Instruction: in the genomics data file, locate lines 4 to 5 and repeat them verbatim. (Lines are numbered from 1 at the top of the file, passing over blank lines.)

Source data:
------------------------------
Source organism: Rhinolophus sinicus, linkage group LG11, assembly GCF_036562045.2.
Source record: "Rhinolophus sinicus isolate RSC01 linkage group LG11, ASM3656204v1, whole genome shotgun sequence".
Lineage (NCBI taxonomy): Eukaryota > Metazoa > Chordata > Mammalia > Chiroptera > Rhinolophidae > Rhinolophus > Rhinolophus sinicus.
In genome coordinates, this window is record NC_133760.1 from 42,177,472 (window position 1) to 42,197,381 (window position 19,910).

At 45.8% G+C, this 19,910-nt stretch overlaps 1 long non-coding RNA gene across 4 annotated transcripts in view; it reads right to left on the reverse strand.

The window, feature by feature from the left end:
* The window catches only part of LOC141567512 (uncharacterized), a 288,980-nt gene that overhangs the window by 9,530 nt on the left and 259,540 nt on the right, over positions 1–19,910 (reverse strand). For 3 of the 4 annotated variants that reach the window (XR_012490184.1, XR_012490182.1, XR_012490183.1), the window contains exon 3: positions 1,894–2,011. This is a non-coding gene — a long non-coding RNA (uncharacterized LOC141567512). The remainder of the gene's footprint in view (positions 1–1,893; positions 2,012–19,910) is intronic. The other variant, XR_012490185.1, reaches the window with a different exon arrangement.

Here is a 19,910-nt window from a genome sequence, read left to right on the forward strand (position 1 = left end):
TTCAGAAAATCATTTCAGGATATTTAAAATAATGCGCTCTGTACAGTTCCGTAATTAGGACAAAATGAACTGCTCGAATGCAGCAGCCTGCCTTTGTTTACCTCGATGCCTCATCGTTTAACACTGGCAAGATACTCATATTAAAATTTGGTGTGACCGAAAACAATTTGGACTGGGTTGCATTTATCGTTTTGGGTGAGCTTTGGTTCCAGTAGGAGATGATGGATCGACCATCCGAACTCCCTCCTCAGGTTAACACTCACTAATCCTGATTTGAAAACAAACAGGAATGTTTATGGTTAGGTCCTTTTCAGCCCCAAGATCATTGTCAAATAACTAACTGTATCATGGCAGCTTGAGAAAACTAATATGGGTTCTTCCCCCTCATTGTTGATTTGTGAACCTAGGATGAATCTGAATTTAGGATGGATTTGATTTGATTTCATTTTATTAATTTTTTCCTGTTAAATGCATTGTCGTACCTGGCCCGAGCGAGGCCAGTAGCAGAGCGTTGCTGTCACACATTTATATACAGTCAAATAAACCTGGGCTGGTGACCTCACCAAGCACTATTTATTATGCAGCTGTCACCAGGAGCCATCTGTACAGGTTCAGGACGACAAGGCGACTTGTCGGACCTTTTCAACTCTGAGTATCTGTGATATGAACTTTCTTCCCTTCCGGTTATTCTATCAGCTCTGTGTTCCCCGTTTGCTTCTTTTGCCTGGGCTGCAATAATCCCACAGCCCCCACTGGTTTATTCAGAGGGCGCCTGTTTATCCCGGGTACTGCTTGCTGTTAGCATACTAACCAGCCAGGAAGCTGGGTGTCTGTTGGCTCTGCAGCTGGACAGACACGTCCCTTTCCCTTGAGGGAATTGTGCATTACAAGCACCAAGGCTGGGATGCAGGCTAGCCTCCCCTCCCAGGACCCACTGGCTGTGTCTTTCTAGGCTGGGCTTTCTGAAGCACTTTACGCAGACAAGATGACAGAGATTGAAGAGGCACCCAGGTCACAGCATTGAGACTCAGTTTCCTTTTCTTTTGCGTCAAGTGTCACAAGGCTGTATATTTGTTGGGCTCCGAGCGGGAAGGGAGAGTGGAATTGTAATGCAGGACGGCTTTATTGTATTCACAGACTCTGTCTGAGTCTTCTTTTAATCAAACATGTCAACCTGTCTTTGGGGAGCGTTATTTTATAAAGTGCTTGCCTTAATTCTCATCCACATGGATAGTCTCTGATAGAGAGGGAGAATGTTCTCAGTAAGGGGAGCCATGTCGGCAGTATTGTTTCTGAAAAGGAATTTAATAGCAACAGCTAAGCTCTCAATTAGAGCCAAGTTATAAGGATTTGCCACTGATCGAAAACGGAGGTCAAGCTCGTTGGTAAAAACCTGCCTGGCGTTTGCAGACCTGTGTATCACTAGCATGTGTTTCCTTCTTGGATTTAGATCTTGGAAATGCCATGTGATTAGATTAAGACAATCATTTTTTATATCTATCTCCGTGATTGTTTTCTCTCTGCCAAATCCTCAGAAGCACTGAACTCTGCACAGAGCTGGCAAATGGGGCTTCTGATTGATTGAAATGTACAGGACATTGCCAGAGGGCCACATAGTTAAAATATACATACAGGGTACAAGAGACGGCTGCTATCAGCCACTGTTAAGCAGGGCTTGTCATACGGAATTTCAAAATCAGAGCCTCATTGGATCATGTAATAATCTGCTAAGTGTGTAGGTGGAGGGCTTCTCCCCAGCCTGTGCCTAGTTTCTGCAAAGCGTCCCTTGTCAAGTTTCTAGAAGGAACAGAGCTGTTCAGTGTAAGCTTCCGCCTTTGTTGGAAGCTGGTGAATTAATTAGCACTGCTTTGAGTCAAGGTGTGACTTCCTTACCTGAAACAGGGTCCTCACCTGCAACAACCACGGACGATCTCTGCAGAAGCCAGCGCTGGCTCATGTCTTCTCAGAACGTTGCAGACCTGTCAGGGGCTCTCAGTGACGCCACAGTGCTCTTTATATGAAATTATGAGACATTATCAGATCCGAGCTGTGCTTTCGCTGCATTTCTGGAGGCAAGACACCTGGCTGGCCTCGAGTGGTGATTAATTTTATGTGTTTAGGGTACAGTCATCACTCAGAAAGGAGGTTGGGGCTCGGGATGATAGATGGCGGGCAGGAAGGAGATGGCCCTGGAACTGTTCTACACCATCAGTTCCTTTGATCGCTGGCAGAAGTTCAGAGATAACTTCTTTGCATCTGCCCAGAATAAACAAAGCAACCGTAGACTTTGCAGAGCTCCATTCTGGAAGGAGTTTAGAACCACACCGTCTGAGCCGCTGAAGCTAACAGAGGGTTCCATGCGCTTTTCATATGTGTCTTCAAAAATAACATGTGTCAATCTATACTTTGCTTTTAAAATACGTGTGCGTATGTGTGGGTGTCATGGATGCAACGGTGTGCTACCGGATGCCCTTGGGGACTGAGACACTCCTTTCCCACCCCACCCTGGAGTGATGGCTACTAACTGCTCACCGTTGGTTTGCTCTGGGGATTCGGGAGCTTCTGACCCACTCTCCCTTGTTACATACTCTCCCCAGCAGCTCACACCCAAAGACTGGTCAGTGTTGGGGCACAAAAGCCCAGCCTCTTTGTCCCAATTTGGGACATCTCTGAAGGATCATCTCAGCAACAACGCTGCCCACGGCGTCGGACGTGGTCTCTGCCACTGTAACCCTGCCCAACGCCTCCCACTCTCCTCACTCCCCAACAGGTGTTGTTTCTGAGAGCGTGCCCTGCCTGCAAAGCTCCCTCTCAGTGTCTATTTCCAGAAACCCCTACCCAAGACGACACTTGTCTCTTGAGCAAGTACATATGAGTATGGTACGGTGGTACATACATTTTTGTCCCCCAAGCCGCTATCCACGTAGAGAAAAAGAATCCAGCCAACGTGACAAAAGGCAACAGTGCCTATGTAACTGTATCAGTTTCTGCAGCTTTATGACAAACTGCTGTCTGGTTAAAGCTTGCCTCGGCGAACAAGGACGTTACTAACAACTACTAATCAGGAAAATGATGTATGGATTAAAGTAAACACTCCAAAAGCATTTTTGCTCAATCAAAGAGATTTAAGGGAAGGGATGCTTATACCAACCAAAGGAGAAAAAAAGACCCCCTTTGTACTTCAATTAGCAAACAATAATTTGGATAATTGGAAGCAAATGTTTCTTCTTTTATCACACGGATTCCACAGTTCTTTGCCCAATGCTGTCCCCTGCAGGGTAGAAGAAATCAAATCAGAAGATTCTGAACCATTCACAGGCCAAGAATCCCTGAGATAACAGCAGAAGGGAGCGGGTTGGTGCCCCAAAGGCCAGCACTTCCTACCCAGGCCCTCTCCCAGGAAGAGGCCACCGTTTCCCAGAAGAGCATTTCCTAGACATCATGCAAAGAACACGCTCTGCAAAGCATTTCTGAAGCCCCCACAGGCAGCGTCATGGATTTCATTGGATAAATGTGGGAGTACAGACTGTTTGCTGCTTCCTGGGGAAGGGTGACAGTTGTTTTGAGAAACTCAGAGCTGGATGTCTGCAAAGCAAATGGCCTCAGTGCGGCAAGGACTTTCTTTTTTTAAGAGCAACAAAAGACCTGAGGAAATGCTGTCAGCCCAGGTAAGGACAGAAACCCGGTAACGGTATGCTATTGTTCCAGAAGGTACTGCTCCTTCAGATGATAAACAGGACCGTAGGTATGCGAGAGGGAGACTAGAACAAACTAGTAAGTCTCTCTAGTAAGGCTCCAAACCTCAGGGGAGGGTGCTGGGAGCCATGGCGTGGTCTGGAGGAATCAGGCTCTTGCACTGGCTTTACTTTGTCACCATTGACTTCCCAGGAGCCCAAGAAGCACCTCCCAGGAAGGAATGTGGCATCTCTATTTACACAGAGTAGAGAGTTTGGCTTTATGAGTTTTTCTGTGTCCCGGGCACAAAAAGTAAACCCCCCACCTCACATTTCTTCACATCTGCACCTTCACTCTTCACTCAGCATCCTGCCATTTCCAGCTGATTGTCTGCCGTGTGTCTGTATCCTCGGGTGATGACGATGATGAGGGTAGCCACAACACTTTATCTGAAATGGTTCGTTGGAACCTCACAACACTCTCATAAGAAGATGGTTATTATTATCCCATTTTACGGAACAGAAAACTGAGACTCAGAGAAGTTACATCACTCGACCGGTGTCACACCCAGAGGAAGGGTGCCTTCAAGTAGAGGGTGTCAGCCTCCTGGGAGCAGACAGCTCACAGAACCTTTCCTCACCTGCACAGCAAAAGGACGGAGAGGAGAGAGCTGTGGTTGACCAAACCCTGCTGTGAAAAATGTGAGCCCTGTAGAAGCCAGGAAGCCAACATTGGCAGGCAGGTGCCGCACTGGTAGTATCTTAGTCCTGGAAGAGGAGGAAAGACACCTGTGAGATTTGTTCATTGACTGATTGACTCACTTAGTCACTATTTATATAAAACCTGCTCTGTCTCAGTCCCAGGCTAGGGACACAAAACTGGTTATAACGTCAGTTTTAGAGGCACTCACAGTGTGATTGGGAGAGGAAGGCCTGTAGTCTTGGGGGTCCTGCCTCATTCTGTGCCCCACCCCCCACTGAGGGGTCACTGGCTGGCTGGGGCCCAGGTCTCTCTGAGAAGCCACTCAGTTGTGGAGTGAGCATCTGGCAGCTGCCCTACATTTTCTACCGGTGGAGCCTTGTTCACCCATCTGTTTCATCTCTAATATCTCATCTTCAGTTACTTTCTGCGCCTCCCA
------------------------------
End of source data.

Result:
In genome coordinates, this window is record NC_133760.1 from 42,177,472 (window position 1) to 42,197,381 (window position 19,910).

At 45.8% G+C, this 19,910-nt stretch overlaps 1 long non-coding RNA gene across 4 annotated transcripts in view; it reads right to left on the reverse strand.